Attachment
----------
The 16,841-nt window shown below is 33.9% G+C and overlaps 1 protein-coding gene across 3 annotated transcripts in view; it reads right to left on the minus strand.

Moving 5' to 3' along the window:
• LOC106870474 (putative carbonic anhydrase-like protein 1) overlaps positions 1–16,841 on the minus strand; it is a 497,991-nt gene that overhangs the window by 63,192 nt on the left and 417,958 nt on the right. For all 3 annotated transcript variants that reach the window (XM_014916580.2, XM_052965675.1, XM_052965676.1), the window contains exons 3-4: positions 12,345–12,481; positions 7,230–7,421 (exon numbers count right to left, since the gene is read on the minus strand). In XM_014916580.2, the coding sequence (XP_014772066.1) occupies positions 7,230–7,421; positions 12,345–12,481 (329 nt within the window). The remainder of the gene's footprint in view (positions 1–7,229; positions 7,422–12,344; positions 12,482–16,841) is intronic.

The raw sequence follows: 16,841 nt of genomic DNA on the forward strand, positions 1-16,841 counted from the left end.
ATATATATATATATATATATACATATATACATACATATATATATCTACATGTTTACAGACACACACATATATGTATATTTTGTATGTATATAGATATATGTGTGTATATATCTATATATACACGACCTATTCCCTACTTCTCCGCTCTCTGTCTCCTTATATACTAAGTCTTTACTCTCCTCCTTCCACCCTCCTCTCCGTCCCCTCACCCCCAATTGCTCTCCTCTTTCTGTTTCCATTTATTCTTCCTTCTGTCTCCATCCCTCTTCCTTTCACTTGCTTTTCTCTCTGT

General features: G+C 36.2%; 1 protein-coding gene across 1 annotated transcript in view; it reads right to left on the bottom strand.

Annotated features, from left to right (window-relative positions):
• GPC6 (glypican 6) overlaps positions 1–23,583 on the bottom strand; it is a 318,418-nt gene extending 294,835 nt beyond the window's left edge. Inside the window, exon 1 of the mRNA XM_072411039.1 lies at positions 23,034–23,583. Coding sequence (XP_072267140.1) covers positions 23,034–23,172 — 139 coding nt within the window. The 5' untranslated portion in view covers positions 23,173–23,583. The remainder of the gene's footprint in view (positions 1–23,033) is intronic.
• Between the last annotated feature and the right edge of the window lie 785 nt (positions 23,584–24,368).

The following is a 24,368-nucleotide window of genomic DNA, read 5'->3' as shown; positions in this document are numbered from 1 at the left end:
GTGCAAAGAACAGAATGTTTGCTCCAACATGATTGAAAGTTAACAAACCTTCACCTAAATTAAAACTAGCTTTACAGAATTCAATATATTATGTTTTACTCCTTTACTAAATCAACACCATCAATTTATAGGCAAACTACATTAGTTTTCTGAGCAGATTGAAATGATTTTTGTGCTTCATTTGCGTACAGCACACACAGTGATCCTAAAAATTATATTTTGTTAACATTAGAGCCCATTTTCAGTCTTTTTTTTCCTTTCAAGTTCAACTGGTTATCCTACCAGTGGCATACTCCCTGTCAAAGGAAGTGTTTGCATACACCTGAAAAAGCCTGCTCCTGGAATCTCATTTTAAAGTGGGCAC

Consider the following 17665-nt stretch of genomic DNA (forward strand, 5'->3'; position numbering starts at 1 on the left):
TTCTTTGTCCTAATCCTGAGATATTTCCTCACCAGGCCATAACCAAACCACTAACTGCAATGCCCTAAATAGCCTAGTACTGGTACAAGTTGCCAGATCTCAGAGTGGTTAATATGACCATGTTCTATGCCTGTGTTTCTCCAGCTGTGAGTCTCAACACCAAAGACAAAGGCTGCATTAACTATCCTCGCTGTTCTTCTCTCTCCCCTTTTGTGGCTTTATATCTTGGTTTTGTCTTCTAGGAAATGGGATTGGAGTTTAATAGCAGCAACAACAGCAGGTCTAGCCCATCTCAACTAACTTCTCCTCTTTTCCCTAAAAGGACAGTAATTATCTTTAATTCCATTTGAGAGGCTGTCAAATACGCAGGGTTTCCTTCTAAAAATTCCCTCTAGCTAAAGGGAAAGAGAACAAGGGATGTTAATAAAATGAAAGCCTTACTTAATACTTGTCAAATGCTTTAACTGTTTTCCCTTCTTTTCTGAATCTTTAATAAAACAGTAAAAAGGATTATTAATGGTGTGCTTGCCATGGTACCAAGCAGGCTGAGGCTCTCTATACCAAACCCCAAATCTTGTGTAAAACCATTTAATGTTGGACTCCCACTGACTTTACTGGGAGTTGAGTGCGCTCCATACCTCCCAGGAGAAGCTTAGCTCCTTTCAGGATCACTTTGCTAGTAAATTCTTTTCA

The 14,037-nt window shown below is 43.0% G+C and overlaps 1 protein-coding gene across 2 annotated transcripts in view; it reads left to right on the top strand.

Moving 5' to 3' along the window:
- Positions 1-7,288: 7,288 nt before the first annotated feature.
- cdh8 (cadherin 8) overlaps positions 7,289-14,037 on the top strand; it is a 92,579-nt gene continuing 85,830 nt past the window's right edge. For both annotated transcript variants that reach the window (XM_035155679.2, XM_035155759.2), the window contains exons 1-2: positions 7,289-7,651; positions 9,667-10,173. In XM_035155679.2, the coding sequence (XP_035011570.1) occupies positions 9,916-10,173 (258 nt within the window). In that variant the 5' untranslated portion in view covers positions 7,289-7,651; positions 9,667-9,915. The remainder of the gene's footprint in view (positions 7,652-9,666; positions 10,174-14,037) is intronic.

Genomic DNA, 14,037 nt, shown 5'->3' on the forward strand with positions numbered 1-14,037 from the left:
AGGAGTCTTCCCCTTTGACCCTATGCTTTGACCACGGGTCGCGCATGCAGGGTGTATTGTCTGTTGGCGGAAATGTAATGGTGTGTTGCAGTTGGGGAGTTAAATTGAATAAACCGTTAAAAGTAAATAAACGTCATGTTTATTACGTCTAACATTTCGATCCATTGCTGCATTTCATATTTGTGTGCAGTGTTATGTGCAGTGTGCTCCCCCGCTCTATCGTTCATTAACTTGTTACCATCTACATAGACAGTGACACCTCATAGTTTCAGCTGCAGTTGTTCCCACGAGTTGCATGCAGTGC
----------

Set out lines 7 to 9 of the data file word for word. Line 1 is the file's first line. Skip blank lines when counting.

Annotated features, from left to right (window-relative positions):
• GPC6 (glypican 6) overlaps positions 1–23,583 on the bottom strand; it is a 318,418-nt gene extending 294,835 nt beyond the window's left edge. Inside the window, exon 1 of the mRNA XM_072411039.1 lies at positions 23,034–23,583. Coding sequence (XP_072267140.1) covers positions 23,034–23,172 — 139 coding nt within the window. The 5' untranslated portion in view covers positions 23,173–23,583. The remainder of the gene's footprint in view (positions 1–23,033) is intronic.
• Between the last annotated feature and the right edge of the window lie 785 nt (positions 23,584–24,368).